Freedom of Press Violation


Angelica Smith and Simon Scannell

Freedom of the press has always been a controversial subject within society, and in current times it has become even more so. In the past four years the American people have heard the term “fake news” more times than we can count. When we live in a time where our president calls any media he deems to be too invasive “fake”, honest journalism is more important than ever. 

Late last year the Gresham Argus ran into something similar, though on a much smaller scale. After an incident on campus last April involving a student and a school resource officer, we decided to write an article about it and quickly ran headfirst into a situation we didn’t anticipate.

We were told by our interim principal Terrence Smyth that we couldn’t include a quote from the student involved (where we did not mention her by name) because of FERPA, which affords the right to parents to keep their children’s identity hidden. This means that we needed to keep any information surrounding the minor disclosed. After interviews with the student involved and other witnesses, we felt it was important to include quotes that cited the viewpoint that the student was brought down by our student resource officer using a tactic that many didn’t seem warranted. 

Administrators at our school continued to say this information from the student and witnesses was false. The SRO involved cited FERPA law and didn’t comment on the situation and administration told us we were going against FERPA by even printing the article.  

Not only were we accused of using fabricated quotes, we were taken advantage of by the administration because they were aware that we weren’t familiar with the law they cited we might be violating. Little did we know, by asking for prior review of our article, which entails being able to make changes to our story before we publish, our administration themselves unknowingly broke the law.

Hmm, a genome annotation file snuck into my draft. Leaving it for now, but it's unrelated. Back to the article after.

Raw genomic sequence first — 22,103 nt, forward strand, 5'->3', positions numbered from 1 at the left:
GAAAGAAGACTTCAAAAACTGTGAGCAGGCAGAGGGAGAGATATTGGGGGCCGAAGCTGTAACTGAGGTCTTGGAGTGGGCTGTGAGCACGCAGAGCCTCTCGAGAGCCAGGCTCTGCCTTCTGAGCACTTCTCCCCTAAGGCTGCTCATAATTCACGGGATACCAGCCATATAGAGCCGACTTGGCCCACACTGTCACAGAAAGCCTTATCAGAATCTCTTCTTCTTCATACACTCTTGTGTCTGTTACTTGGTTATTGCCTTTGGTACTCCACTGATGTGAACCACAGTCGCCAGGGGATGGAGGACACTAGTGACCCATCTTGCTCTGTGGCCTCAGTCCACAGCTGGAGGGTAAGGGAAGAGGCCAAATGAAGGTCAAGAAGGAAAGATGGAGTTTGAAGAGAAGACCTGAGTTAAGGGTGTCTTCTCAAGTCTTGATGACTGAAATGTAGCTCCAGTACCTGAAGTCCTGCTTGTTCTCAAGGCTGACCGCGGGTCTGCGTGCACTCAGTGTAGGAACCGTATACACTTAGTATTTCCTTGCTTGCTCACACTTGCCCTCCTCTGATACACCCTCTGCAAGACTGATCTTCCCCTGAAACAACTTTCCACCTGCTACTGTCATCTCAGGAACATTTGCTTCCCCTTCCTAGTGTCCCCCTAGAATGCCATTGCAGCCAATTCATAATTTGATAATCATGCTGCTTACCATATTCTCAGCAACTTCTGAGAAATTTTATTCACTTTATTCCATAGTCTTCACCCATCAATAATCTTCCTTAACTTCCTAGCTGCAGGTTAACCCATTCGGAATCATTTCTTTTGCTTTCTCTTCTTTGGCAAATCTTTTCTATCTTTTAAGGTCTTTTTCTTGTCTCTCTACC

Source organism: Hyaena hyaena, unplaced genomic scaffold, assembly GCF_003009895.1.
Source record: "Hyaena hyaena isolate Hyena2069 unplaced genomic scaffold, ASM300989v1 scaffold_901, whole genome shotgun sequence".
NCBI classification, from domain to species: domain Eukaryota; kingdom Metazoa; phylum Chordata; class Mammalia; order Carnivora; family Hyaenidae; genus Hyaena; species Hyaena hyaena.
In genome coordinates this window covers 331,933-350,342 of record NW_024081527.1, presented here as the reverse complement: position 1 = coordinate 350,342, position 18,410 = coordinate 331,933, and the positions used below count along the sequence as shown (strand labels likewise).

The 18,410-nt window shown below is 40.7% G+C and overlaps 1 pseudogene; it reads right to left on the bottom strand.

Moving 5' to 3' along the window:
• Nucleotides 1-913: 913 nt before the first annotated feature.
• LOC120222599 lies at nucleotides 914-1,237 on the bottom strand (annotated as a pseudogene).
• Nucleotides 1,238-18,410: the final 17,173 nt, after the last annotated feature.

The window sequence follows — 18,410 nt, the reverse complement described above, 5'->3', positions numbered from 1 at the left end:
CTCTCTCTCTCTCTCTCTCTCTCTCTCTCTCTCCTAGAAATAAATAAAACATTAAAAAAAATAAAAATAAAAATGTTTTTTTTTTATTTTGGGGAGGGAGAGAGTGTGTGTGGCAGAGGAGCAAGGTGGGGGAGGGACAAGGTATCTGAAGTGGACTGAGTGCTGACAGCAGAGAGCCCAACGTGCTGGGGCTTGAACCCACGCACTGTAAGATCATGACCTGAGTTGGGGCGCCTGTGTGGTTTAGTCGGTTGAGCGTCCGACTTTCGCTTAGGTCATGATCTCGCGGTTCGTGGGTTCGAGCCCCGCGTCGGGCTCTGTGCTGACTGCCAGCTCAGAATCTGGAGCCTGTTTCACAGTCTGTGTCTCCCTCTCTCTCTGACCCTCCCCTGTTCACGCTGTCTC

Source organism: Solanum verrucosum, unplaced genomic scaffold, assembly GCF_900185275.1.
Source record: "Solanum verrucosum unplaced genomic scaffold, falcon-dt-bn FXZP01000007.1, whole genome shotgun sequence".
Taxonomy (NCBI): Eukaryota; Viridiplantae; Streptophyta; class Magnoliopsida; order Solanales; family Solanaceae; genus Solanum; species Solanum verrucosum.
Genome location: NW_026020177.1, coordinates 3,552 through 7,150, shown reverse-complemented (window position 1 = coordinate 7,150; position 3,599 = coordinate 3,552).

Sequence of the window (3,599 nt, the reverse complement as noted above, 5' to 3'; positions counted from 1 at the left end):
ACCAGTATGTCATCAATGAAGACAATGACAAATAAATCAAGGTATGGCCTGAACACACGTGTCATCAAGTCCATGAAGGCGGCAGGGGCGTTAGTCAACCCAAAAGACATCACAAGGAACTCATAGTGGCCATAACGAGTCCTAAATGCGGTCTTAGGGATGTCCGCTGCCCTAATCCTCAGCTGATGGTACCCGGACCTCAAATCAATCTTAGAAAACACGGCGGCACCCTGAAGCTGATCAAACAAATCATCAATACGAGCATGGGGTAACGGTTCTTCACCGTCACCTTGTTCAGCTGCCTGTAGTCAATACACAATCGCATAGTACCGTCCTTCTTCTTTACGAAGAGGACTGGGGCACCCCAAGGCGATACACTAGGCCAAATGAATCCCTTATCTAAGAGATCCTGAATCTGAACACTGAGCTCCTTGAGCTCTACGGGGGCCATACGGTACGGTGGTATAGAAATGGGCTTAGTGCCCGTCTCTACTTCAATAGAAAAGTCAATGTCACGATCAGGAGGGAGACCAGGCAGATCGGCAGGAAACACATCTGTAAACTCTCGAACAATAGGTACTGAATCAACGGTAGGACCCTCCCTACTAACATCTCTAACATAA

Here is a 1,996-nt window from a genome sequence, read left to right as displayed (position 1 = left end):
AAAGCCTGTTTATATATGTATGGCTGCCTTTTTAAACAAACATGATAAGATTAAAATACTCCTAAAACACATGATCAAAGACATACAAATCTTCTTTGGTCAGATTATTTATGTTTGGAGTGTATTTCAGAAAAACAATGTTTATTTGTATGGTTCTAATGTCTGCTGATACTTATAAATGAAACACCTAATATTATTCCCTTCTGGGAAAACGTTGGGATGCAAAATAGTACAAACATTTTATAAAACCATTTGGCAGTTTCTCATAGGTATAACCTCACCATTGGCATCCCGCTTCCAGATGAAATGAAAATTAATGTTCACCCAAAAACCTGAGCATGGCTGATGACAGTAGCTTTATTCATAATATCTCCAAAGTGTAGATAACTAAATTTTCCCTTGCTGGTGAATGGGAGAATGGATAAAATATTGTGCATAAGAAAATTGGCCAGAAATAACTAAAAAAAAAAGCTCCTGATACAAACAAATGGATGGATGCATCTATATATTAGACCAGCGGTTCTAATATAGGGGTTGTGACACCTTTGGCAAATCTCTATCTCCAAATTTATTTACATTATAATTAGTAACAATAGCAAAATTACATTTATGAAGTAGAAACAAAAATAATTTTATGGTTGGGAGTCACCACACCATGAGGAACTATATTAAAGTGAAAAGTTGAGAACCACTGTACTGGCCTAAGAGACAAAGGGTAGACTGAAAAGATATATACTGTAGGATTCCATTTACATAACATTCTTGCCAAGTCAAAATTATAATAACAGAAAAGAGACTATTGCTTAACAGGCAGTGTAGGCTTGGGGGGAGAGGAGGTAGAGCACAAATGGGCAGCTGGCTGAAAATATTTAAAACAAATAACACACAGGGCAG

As student journalists, we felt like this was a very important moment at Gresham High School and we needed to get to the bottom of it. Why were they tackled? Were they doing something to provoke the officer to tackle them? What is the role of the SRO on campus?  Did they violate this role? These were all questions the larger student body was also dealing with which led to a peaceful walkout to the police station to try to protest what some saw as a larger problem on campus.  

Another question that came up in the process of writing the article, and multiple edits, was why the administration at our school was so against us covering the topic of the incident in the first place.

   We had a conversation with a lawyer Friday, May 31 during lunch. The staff attorney from the Student Press Law Center specializes in helping students figure out issues of Freedom of the Press at high schools and colleges. We were allowed to listen in as our adviser spoke with the lawyer. The lawyer said that the situation was ridiculous and that what our administration was trying to do was  illegal. She said that administrators, especially in Oregon, are not allowed to take part in the editing and revising of the newspaper because we are protected by the First Amendment. 

   Ultimately, the administrators did make edits to the final piece, which was published. They told us that they would not let us print our version, which is why we were forced to make the edits they wanted. We would have given the administrators more pushback had we had the time. Wednesday, June 5 was the senior’s last day, and since five out of our 12 pages were the senior edition we needed to get the paper out on time.